BACKGROUND: The quantity and distribution of adipose tissue may be prognostic measures of mortality in colorectal cancer patients and such associations may vary by patient sex. METHODS: This cohort included 3,262 stage I-III colorectal cancer patients. Visceral and subcutaneous adipose tissues were quantified using computed tomography. The primary endpoint was all-cause mortality. Restricted cubic splines estimated statistical associations with two-sided P values. RESULTS: Visceral adipose tissue was prognostic of mortality in a reverse L-shaped pattern (nonlinear P=0.02); risk flat to a threshold (≈260 cm2), then increased linearly. Subcutaneous adipose tissue was prognostic of mortality in a J-shaped pattern (nonlinear P<0.001); risk was higher at extreme (<50 cm2) but lower at intermediate values (>50 to ≤ 560 cm2). Patient sex modified the prognostic associations between visceral adipose tissue (Pinteraction=0.049) and subcutaneous adipose tissue (Pinteraction=0.04) with mortality. Among men, visceral adiposity was associated with mortality in a J-shaped pattern (nonlinear P=0.003), whereas among women, visceral adiposity was associated with mortality in a linear pattern (linear P=0.008). Among men, subcutaneous adiposity was associated with mortality in an L-shaped pattern (nonlinear P=0.01), whereas among women, subcutaneous adiposity was associated with mortality in a J-shaped pattern (nonlinear P<0.001). CONCLUSIONS: Visceral and subcutaneous adipose tissue were prognostic of mortality in patients with colorectal cancer; the shape of these associations were often nonlinear and varied by patient sex. These results offer insight into the potential biological mechanisms that link obesity with clinical outcomes in patients with cancer, suggesting that the dysregulated deposition of excess adiposity is prognostic of mortality.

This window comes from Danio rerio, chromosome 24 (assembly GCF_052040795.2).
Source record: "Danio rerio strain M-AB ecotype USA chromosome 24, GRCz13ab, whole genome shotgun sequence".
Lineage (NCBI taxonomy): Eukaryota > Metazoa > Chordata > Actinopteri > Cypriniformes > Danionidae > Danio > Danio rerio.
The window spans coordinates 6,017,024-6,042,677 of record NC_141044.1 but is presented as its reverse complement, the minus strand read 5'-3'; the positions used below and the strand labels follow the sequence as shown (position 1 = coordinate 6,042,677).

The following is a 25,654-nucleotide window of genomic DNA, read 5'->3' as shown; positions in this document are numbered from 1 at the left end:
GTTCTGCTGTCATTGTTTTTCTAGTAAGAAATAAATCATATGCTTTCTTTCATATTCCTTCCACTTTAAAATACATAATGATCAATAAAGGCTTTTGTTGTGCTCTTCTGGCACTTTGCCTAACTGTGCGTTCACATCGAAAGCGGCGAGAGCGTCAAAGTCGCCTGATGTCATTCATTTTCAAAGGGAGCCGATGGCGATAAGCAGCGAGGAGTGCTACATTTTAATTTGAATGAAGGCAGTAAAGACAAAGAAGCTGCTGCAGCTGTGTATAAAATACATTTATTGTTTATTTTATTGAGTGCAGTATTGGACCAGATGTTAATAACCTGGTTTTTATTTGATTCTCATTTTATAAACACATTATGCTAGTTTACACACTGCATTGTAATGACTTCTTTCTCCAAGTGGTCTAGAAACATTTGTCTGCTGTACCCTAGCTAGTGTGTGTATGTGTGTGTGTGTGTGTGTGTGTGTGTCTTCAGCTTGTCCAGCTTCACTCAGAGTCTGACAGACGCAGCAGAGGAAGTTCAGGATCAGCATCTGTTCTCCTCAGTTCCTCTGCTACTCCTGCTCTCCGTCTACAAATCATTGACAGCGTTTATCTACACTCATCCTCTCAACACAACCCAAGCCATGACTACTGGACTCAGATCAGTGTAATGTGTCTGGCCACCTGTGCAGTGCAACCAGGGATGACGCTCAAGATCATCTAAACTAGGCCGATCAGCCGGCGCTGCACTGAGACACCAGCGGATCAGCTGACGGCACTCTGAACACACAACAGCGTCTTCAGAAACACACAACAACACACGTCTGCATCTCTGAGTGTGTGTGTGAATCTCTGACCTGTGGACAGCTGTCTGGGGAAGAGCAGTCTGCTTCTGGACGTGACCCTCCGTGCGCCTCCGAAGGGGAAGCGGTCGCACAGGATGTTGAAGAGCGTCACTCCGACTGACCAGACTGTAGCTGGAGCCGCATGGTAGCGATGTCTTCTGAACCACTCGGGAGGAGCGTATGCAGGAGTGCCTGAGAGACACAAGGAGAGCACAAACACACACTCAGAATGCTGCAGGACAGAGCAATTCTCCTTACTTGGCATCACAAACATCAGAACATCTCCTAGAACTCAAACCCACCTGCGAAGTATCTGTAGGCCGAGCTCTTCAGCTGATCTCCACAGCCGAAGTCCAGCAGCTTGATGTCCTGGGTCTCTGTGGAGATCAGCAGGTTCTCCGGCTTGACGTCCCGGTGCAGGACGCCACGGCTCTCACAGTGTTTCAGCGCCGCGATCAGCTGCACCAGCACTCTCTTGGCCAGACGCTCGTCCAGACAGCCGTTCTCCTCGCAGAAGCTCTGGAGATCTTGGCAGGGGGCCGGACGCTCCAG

4.
JAMA Netw Open ; 2(7): e197337, 2019 Jul 03.
Artigo em Inglês | MEDLINE | ID: mdl-31339542

RESUMO